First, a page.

In, But Not Of…

You may have heard this popular saying in Christian circles: “We are in the world, but not of the world.” This saying isn’t in the Bible, but it does summarize what the Bible says on the subject.

This idea is a central theme that runs through Jesus’ prayer for his disciples.

“I will remain in the world no longer, but they are still in the world, and I am coming to you. Holy Father, protect them by the power of your name–the name you gave me–so that they may be one as we are one” (John 17:11 NIV).

“I have given them your word and the world has hated them, for they are not of the world any more than I am of the world” (John 17:14 NIV).

“My prayer is not that you take them out of the world but that you protect them from the evil one” John 17:15 (NIV).

“They are not of the world, even as I am not of it. Sanctify them by the truth; your word is truth” John 17:16-17 (NIV).

John carries this theme through his letter as well. Yes, we live in this world, but we are not of it. We do not belong. We are, as Peter wrote, “aliens and strangers in the world.” We do not fit in anymore.

When the Bible speaks of the world, it is not referring to planet earth. The world refers to the world system. It consists of “the cravings of sinful man, the lust of the eyes and the boasting of what he has and does” (1 John 2:16). These things do not come from God, and they will pass away. Only those who do the will of God will live forever. The backdrop for this new way of life — doing the will of God — for now is the world system.

This world system had its genesis at the tree of the knowledge of good and evil. All the elements became fully operational. Eve wanted to be like God – the cravings of sinful man. She saw that the fruit of the tree was pleasing to the eye – the lust of the eyes. And it was desirable for gaining wisdom – the boasting of what we have and do. Mankind has been feeding on that tree ever since. The system is built on unbelief. It is expressed through the deeds of darkness.

Some of these deeds can look good on the surface. For example, the Pharisees prayed in public. Prayer is good, and the Bible encourages us to pray. However, for them prayer was nothing more than an empty, dead work. Their prayers were motivated by the wisdom they gained from the tree of the knowledge of good and evil. Jesus warned against this type of praying. “And when you pray, don’t be like the hypocrites, for they love to pray in the synagogues and on the street corners to be seen by men. I tell you the truth. They have received their reward in full” (Matthew 6:5).

These hypocrites were operating from a heart of unbelief. From that heart, they reinterpreted the law, the Mosaic Covenant, to establish their own standard for righteousness. They took what was holy, righteous and good and molded it to the world system. Paul was one of those guys. He boasted of being faultless as to legalistic righteousness.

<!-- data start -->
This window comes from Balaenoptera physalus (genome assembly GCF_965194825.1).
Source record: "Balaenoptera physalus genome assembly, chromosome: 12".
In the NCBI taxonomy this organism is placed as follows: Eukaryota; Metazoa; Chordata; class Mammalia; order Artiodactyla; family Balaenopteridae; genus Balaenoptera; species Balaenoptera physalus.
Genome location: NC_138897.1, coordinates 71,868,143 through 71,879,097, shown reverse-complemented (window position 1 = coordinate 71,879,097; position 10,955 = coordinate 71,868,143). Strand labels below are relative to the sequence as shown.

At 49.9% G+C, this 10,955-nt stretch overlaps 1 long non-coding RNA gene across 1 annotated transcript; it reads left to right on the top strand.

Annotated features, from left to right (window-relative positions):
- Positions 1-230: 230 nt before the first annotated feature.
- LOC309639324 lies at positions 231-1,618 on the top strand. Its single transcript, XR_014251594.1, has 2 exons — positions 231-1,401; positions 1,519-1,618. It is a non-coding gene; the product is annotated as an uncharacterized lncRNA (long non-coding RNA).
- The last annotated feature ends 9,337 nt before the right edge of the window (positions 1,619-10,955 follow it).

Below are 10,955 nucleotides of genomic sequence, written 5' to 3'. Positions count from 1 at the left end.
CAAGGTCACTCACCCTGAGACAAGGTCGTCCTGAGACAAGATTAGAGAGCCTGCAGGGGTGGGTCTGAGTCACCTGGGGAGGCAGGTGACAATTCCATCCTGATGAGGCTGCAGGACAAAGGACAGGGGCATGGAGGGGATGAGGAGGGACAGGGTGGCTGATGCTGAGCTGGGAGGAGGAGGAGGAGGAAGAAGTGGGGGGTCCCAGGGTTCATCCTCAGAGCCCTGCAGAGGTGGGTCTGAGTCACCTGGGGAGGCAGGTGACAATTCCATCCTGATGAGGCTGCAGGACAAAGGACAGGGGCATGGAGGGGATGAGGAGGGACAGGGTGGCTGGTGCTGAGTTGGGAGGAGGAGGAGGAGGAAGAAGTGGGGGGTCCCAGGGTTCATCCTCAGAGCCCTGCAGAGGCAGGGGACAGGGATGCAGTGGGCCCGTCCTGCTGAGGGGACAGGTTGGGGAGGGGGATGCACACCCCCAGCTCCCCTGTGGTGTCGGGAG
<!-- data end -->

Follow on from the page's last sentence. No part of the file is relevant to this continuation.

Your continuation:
After meeting Jesus, he clearly saw that this wasn’t the righteousness of God. He wrote: “Since they did not know the righteousness that comes from God and sought to establish their own, they did not submit to God’s righteousness” (Romans 10:3). Paul continued; “Christ is the end of the law so that there may be righteousness for everyone who believes” (Romans 10:4). Here, Paul draws the line between the way of the world and the way of Christ. It is the difference between law and grace. Resurrection life is lived by grace through faith.

Excerpted from Simple Gospel, Simply Grace

http://simplegospelsimplygrace.com

The Number One Thing You Need to Know

“Why did Jesus come to earth?” There are several different biblical answers to this question. I like the answer John gave early in his gospel account: “No one has ever seen God, but God the One and Only, who is at the Father’s side, has made him known” (John 1:18).

Through his life, Jesus showed us the Father. To his disciples, he said, “Anyone who has seen me has seen the Father” (John 14:9). Before knowing Jesus, we could discern some of God’s attributes through creation such as his eternal power and divine nature. These are plain for everyone to see. We can also see God’s wrath against all godlessness, as Paul wrote in Romans chapter one. Beyond these traits, the nature of God is veiled, so much so that the philosophers in Athens inscribed these words on an altar: “To an unknown God” (Acts 17:2). Only in Jesus is God the Father made known to man.

Some would rather keep God unknown. They fear finding out what he thinks about them. They don’t want to know the truth. And so they come up with their own ideas as to what God is like. Talk about a distorted view.

Apart from Jesus, we make God out to look like a Picasso painting. It’s our inherent fear that paints such a distorted view. We think of him as a mean, judgmental and angry being who can never be pleased. Let me ask you. Before you heard the Gospel and responded in faith, what did you think about God? How did you describe him? What did he think about you? How would you answer now? Hopefully, you see a stark contrast between the two. The difference is that now you are seeing him through the person and work of Jesus Christ.

Let’s take a look to see how this relationship evolves. Genesis 1:1 is the best place to start; “In the beginning, God…” He initiated the whole thing. He reached down to you through Jesus Christ. That’s grace. His grace worked in you a desire to know him. That’s faith.